Yep, I’m a Cancer Patient

cancerinmythirties cancer breast thirties 30s

5 Days After Bilateral Mastectomy and Axillary Lymph Node Dissection

As you’ve probably assumed from the title of my blog, I am a cancer patient.  I first found the lumps when I was 33.  I was diagnosed exactly a month after my 34th birthday.

It sounds so simple when I say it like this.  But this experience has been anything but simple.

I know there people out there who have faced cancer and who have claimed that they were grateful for the disease.  I’ve even heard it referred to as “a blessing” by a select few.

I will tell you right now that I will never be one of those people.  Ever.  From my first real encounter with the disease (as a child watching her grandmother suffer and waste away from brain cancer), I knew that I hated cancer and that I could never see it as a blessing.

That being said, I cannot say that facing my own cancer and dealing with the aftermath of my diagnosis has been all bad.  Yes, the disease itself and the treatments, side effects, surgeries, fear, complications, etc. have been pretty awful.   I could downplay how rotten these things have been, and I certainly have done this plenty in my “real life” to make it seem like I’m fine and like it hasn’t been as bad as it has at times.  But I won’t do that here.  I don’t think trivializing these elements of my experience will do anyone any good, so I will do my best to be honest with you.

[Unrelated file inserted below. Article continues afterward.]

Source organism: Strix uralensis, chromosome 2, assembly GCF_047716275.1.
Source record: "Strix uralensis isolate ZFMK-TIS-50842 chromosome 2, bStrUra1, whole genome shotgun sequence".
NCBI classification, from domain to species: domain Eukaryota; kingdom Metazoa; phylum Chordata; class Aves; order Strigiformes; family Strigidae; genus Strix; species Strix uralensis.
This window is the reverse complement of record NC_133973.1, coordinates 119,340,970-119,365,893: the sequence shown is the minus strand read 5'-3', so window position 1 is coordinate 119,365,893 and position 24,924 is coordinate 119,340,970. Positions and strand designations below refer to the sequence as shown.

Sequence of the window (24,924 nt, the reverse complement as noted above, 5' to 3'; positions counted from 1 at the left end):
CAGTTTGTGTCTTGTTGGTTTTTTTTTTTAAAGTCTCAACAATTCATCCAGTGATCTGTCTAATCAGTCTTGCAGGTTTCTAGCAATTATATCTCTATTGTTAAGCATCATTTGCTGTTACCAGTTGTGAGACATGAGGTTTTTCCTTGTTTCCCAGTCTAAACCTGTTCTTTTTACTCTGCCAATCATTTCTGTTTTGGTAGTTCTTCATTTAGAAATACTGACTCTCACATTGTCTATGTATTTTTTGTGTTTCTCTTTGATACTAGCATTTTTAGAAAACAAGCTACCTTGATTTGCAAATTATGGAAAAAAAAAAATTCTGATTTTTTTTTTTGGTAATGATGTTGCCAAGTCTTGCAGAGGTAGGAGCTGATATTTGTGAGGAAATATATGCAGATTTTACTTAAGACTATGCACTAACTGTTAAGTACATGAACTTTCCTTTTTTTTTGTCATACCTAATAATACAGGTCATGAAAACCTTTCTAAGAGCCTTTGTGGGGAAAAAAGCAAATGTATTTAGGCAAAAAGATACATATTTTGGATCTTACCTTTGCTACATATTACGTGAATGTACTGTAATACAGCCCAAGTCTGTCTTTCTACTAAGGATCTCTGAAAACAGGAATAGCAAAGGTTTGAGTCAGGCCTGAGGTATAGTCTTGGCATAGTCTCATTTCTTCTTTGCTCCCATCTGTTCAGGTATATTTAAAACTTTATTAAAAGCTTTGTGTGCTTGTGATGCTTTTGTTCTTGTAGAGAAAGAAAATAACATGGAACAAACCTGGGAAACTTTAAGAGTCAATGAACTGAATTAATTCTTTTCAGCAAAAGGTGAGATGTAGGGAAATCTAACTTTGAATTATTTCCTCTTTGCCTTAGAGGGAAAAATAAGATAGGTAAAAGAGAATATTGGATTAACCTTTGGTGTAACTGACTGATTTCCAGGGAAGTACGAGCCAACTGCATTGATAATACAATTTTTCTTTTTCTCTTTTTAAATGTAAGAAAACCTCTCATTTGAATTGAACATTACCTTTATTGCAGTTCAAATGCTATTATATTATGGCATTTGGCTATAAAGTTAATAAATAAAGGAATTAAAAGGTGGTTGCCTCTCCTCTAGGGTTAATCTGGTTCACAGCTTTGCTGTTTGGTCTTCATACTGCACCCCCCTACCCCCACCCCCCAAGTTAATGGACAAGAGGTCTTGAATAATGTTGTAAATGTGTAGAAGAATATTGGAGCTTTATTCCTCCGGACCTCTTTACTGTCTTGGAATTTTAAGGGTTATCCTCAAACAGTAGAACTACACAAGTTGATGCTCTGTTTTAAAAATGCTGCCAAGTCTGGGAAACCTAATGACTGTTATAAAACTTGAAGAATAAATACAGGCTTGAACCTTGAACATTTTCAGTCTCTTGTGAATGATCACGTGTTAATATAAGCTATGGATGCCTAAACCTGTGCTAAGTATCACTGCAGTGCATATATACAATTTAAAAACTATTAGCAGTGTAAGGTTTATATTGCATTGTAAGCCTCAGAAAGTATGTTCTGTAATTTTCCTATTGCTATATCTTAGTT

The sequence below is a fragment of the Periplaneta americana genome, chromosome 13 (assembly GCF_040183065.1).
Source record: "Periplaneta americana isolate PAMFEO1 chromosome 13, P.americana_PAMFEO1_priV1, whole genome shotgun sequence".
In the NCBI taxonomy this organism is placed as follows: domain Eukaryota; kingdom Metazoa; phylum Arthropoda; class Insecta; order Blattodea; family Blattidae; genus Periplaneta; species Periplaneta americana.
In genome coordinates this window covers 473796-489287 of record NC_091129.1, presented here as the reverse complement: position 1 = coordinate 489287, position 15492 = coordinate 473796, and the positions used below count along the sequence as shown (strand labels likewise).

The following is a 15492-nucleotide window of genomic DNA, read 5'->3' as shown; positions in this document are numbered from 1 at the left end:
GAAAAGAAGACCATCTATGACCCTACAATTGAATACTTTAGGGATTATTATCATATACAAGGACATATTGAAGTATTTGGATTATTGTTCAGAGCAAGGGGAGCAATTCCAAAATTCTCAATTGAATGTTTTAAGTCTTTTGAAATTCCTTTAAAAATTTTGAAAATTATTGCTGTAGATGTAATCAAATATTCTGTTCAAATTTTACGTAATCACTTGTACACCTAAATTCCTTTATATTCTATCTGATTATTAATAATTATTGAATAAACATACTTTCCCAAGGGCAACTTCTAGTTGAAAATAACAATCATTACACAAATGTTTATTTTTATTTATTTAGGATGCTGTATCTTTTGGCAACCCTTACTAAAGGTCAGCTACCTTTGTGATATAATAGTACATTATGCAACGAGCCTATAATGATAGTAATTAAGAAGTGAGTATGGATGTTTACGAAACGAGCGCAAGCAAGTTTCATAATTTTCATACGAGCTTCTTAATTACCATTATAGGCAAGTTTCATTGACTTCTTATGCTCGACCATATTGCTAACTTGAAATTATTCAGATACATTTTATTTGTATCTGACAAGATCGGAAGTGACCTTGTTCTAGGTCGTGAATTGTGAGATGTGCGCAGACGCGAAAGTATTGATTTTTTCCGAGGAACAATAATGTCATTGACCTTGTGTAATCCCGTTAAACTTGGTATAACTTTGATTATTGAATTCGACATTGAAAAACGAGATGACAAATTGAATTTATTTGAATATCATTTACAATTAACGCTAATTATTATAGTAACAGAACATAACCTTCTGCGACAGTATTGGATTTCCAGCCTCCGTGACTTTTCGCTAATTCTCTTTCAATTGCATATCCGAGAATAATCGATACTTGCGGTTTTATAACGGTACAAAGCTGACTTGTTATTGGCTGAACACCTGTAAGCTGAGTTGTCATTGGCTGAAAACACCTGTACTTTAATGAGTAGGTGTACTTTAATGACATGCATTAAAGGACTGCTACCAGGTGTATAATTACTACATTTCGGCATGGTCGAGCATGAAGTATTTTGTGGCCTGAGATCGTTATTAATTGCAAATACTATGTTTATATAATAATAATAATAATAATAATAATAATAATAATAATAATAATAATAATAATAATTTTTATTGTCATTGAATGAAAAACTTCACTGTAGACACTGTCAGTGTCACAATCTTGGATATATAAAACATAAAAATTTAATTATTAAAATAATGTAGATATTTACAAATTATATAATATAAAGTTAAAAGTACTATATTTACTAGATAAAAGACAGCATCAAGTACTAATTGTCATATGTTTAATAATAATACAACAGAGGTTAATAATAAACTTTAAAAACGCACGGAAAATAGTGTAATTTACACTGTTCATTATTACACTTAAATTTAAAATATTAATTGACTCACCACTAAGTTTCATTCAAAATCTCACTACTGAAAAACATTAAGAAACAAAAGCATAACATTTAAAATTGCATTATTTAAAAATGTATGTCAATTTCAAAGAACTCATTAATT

What I mean by “not all bad” is that I know there are amazing people I have met or gotten to know better and experiences I have had that I wouldn’t have had if I hadn’t heard those horrible words two years ago.  And that my children are better AND worse off because of my diagnosis.  Better because they have been embraced by people who love them and who will be there for them if I happen to not be here one day.  And worse because, well, having a mother with cancer is really crappy for a kid on so many levels.  And because they might have to bury me when they are still children — and there’s just no way to put a positive spin on that one.

One day I will tell you about some of the incredible people who’ve touched my life along the way.  About the amazing people who have rallied around me (and my boys) when we’ve needed support.  About the friendships that have been strengthened by cancer, and the relationships that didn’t survive.  About my sons’ best preschool friend and his parents, who went above and beyond for us.  About my children’s kindergarten teachers and a classroom full of parents who showed up on my doorstep with dinner for my kids or who took them to Chuck E. Cheese when I was too sick from chemo to do it myself.  About a school and a school district that came together to make sure my “little” ones had presents under the Christmas tree and that we never ran out of toilet paper when I was struggling to manage these things on my own.  And about nurses who’ve been my caretakers and my friends.  And people who made me feel like I’m not alone despite what could easily be an extremely isolating and lonely experience.

I will also tell you about tragic losses.  And despair.  And fear.  And sleepless nights.  And hot flashes.  And night sweats.  And dreams shattered.  And about how this disease has changed me.  About doctors who have been wonderful.  And doctors who have failed me.  I will tell you about my treatments.  About serious infections.  About what it’s like to be a young woman who takes pills that suck the hormones out of her body.  About what it is like to lose almost all of the parts that make you female by the age of 35.  And what this does to your body and your self-esteem.    About where the cancer was.  About how I found it.  And why it took months for me to have that crucial mammogram.